Matthew Koma Never Sleeps: Working With Britney Spears and Shania Twain, Touring The World And Oatmeal Ambitionsby Bradley Stern | PopCrush
When Matthew Koma arrived in our New York office yesterday, he’d just come in from doing an event in New Jersey, where he’d just landed from Los Angeles right after spinning a DJ set in Las Vegas, which happened just after touching down in San Francisco following a stop in Germany, and, right before that, Ibiza.
A whole summer tour? No, that was merely the past 72 hours.
If the blur of crowded airports, customs officers, strobe lights and sweaty clubs has worn him down, he doesn’t show any outward signs of exhaustion: “You just can’t think about it,” he advised with a smile while recounting his overstuffed itinerary from the past few days. “Breakfast for dinner happens a lot.”
Even if you’ve not been formally introduced to the 28-year-old musical multihyphenate by name, you already know his work — and likely his voice, too.
As a songwriter, Koma’s crafted dozens of pop gems and dance floor anthems in the past few years, including Zedd‘s Top 10 global hit, “Clarity (feat. Foxes).” He’s worked with some of the biggest names in pop — Kelly Clarkson, Hilary Duff and Carly Rae Jepsen all have album cuts barring Koma’s name in the credits — and he’s just added two bonafide legends to his repertoire: Britney Spears and, unexpectedly, Shania Twain.
As a singer (which he doesn’t consider himself to be — more on that later), he’s supplied his distinctive chops on festival-ready smashes for Alesso, Hardwell, RAC and Tiesto. But as an actual artist in his own right, Matthew is only just getting started.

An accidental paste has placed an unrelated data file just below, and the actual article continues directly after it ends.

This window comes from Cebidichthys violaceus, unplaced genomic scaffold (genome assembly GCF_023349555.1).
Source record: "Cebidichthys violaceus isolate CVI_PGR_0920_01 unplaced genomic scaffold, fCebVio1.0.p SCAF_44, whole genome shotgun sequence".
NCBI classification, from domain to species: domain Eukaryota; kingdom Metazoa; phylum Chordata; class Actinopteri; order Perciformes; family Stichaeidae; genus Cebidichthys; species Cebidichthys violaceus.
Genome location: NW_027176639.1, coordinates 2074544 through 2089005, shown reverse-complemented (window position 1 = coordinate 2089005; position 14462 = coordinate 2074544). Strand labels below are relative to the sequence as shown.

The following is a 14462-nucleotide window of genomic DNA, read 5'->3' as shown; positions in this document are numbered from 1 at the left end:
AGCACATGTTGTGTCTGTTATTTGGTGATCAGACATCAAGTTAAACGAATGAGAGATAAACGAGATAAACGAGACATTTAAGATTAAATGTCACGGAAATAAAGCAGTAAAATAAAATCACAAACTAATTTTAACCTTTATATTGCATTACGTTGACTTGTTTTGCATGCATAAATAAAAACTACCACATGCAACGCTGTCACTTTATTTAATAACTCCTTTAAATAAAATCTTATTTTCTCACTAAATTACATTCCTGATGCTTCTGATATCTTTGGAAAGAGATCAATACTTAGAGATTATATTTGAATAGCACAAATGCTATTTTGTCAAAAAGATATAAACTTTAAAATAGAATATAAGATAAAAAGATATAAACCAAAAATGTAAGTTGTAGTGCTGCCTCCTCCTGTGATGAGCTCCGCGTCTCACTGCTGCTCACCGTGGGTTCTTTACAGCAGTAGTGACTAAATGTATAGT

Last week, the singer-songwriter formally announced his newly inked deal with RCA Records with the debut of his cheeky new single “So F**kin’ Romantic,” a throbbing, horn-filled surge of energy that feels like an appropriately joyous celebration of his latest feat.
In between an ongoing tour and hitting the studio with pop royalty, Matthew sat down and discussed songwriting, his forthcoming debut record and building a cross-platform musical legacy. (Err…and potentially an oatmeal store, too.)
Bradley Stern: Let’s start with “So F**kin’ Romantic.” I think the most interesting thing — right out the gate — is that you say “f–kin'” in the first second. It’s a bold move for your lead single! Was there any hesitation with deciding to put this song out?
Matthew Koma: No, I don’t know. In a lot of the songs that I’ve released or been a part of in the past, I’ve come from…I wouldn’t say a serious place, but a more serious place than this. This just felt like something kind of fun, and it came about naturally. It felt suitable. It was something to listen to with a smile on your face. It didn’t feel risqué or anything like that. It’s just a sincere caricature of sorts. I don’t think anybody could really take it too seriously and say “I’m so f**kin’ romantic!” It didn’t feel like it carried the weight of the cuss — it’s just part of the humorousness.
Somewhere in the song’s press release you said it’s about a sense of overconfidence, like you’re “Ryan Gosling’s middle ab.”
Totally! To me, that’s what’s been fun about the song. It’s a statement of overconfidence — it’s an exaggeration.
Is it safe to say this isn’t really a representation of what you’re building for your debut then?
As far as my personal life, yes, absolutely. It’s 100% what I’m building everything on as a foundation.
[Laughs] Right, of course.
I feel like I’ve gotten to show a more serious side through songs like “Clarity” or “Spectrum” or “Years,” and through songs like “Wasted” and “Cheap Sunglasses,” there’s been a bit more of that cheekiness. I think the record kind of continues on building along that thought process, because those are both sides of me. There’s not necessarily just one lane that I belong to, or that I only write one specific thing. I have that serious side and I have that playful side, and I think this is a representation of that particular side, which is absolutely a part of the record, but it’s not defining in the sense that this is the only side of the record.
You’ve written a lot of songs, presumably, that were meant for you and ended up going to other people. Kelly Clarkson’s “Someone,” you said, was for you originally.